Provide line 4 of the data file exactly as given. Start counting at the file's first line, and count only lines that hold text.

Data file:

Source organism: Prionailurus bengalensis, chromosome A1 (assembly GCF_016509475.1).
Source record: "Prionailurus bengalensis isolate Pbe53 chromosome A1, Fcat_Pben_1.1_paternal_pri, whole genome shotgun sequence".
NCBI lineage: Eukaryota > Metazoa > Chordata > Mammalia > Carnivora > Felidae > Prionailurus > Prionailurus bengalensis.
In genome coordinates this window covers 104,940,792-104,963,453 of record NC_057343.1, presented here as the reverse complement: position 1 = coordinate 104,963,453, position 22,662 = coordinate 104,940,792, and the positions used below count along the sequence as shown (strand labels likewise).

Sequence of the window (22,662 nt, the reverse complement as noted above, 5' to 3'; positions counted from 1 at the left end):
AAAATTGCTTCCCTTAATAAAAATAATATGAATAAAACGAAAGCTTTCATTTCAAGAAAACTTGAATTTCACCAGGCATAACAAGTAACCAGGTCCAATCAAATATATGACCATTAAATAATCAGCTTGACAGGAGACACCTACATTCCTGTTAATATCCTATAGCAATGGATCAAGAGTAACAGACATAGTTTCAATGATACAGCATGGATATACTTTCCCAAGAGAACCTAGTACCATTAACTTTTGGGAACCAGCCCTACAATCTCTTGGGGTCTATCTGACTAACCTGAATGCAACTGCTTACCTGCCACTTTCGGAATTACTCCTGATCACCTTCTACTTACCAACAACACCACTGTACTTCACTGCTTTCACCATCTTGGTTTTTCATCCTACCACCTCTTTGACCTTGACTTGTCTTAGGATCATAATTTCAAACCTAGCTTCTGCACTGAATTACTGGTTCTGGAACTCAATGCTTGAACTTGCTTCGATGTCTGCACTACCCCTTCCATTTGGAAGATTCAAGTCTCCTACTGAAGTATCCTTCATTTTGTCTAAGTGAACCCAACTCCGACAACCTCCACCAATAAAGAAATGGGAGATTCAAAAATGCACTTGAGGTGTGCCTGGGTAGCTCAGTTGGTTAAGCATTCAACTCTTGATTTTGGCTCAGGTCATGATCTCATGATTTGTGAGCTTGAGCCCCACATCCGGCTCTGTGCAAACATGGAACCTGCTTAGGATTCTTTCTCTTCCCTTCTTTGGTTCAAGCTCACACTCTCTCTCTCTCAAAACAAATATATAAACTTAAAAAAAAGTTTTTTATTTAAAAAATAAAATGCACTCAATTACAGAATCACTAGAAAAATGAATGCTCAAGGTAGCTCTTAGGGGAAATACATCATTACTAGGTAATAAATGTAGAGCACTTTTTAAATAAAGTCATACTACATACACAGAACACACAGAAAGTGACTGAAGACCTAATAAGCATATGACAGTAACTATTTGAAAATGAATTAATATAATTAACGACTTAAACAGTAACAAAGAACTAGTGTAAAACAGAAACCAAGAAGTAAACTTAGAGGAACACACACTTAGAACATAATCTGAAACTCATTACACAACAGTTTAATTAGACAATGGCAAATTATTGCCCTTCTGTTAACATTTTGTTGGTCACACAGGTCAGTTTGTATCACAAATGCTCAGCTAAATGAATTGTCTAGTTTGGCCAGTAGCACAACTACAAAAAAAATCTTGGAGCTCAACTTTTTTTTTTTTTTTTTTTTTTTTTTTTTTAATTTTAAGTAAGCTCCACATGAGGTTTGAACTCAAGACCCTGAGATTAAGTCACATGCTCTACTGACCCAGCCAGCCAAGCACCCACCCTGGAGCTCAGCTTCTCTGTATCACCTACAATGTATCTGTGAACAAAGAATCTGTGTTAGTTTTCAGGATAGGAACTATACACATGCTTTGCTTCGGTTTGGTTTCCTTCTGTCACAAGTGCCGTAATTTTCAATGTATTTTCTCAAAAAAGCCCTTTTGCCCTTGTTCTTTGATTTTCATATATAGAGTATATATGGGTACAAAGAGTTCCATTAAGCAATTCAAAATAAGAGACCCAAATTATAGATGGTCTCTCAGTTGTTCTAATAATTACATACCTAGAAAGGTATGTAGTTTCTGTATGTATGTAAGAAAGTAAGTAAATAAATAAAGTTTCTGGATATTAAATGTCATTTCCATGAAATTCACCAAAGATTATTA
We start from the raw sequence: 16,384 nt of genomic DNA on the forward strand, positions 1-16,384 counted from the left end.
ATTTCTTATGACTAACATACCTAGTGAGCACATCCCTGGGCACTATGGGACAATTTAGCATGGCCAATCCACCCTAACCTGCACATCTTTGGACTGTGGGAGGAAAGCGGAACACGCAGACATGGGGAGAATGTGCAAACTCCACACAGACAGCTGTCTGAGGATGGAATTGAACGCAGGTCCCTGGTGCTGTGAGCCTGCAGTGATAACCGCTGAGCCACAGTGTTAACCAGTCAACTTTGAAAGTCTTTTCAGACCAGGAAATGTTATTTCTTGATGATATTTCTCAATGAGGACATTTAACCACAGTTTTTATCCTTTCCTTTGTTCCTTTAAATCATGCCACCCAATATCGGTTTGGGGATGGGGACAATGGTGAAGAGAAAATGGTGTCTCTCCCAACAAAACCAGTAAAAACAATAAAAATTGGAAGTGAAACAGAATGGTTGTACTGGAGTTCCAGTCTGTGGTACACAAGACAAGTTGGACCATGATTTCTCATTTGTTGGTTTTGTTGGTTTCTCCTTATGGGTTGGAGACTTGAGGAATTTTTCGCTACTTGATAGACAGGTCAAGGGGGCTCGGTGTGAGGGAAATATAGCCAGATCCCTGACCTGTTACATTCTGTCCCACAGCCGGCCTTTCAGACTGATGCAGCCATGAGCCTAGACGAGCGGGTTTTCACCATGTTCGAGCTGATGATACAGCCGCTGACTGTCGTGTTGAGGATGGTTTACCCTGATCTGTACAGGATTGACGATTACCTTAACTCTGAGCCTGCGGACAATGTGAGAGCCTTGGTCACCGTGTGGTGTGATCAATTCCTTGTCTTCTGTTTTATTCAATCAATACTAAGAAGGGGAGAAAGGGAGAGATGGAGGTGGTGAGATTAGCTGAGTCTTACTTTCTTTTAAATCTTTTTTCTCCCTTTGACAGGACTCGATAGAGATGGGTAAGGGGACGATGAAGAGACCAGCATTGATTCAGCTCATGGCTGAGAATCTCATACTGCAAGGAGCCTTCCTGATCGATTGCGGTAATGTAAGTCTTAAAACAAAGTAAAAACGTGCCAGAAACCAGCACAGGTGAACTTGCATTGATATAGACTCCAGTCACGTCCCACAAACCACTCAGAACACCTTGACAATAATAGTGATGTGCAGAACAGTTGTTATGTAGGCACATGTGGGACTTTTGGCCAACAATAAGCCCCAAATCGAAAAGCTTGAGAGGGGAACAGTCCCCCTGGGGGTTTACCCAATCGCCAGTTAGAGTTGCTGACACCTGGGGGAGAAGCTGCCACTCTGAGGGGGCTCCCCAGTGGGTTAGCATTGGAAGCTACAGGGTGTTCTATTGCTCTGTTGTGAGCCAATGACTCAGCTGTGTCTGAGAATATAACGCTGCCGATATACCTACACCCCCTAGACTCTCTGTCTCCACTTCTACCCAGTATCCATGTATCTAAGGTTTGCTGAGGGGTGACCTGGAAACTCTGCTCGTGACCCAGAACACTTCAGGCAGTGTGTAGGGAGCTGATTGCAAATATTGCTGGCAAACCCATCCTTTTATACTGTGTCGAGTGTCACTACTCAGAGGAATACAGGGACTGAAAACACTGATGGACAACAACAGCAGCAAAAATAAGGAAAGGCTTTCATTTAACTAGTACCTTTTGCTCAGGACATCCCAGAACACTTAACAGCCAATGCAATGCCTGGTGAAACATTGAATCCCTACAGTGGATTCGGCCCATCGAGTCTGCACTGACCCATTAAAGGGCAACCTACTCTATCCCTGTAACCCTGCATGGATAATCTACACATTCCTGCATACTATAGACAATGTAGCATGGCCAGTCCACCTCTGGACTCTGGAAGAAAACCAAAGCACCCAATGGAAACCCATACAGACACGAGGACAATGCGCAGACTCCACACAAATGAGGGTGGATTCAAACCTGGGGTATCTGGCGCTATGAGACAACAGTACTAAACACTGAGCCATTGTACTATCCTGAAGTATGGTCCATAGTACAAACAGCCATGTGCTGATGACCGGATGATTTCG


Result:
In genome coordinates this window covers 104,940,792-104,963,453 of record NC_057343.1, presented here as the reverse complement: position 1 = coordinate 104,963,453, position 22,662 = coordinate 104,940,792, and the positions used below count along the sequence as shown (strand labels likewise).